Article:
There is a strong sense of the theatrical running through Lothar Götz’s solo show at Domobaal gallery. The murals and individual works are made of bright harlequinesque colours and designs. There are long PVC curtains with silkscreen printed disks that cover the windows and block out natural light. A purpose built wall breaks into the space and serves as both a stand for paintings while also subtly forcing the viewer to enter the room from the right, as if entering a stage.
Within the main gallery space the works on paper presented in vitrines have the textured appearance of unassembled paper planes, with each fold represented as a different colour. The concertina-like disks and geometric shapes suggest the flattened nets of boxes or origami toys. This sense of play and the potential malleability in Götz’s works give them depth of perspective; I can imagine being able to pull the large works around me, draw them aside or step into the straight lines that disappear over the abstract horizon of his wall murals. His pieces that fill a whole space are a landscape that the viewer enters, or a stage on which we perform our viewing. In a previous interview Götz said his work “doesn’t end where the paint ends, but is about the whole space. It is something performative […] an interaction between the viewer and the work”.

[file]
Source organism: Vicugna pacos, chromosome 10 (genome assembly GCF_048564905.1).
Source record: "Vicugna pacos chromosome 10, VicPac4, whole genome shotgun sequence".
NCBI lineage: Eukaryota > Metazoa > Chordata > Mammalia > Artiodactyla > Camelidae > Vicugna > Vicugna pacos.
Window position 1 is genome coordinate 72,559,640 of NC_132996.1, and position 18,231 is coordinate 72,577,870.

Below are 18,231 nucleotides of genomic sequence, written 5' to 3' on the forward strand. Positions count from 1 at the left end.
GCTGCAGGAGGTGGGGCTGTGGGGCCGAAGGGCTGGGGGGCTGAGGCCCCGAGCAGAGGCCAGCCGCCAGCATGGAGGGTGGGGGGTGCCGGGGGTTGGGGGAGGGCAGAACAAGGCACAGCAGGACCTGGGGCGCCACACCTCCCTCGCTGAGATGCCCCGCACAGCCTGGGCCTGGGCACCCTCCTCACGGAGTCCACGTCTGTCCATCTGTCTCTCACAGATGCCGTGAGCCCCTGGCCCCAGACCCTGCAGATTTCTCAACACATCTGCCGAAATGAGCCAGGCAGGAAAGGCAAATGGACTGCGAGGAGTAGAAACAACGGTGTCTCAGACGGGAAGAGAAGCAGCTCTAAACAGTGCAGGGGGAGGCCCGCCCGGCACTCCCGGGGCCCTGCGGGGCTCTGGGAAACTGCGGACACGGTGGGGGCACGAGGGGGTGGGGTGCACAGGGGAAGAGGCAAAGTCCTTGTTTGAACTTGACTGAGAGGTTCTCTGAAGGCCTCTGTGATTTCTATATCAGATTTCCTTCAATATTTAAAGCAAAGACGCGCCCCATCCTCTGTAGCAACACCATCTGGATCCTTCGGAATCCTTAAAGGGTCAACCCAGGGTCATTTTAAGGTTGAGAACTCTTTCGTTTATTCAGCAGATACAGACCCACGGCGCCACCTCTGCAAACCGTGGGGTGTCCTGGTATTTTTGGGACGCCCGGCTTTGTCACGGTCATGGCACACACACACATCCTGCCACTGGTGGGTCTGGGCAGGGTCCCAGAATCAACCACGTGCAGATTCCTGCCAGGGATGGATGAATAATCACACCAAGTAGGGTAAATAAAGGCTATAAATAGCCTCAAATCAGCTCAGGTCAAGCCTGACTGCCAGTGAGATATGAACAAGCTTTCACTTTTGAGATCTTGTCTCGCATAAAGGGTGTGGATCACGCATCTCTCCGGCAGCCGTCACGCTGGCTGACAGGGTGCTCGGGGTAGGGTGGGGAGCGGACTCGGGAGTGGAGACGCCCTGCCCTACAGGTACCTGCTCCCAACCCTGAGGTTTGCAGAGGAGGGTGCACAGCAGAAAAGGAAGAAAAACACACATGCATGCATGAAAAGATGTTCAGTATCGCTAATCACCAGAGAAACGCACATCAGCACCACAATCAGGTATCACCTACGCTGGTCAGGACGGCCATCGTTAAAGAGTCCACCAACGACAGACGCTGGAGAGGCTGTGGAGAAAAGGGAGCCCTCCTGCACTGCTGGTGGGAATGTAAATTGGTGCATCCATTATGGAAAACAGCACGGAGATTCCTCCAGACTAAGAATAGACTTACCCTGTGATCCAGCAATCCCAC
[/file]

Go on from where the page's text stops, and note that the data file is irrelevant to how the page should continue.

The interactive lineage that Götz references is a world deeply involved in the musical and the theatrical. From the 1913 Russian Futurist Opera ‘Victory over the Sun’, to the figurative abstraction of Paul Klee and El Lissitzky, Götz’s work is filled with music and dance, with the subjects represented by geometric lines. The paintings hung on canvas in Domobaal describe figurines posed in a variety of situations such as ‘Figurine Disappearing to the Left’, and ‘Figurine in the Blue Room’. The series of vitrine pencil works are numbered and given the ballet term ‘Pas de Trois’. The aesthetic of the works speaks to the sensual performance of clowning rather than the cerebral analysis of the gallery. But the artist isn’t simply attempting to blur the lines between performative art-forms and the static. The accompanying essay to the exhibition suggests Götz uses the seemingly contradictory styles of the Bauhaus and the Baroque, one explicitly paired back, the other characterised by exquisite decoration, and that the two are not as separate as they first might appear. For this series of works Götz has stripped the figurative representation back to its sparest lines, while embellishing the sense of people and movement with colour. Though the lines used are minimal in this exhibition, the work is far from Minimalist. As the artist sees it; “If you have a staircase that is completely white and you add colour, it doesn’t change the function but it does completely change our experience of going up and down the stairs”. Similarly, you can have a monochrome figure shown standing on canvas, but add colour and suddenly it is dancing.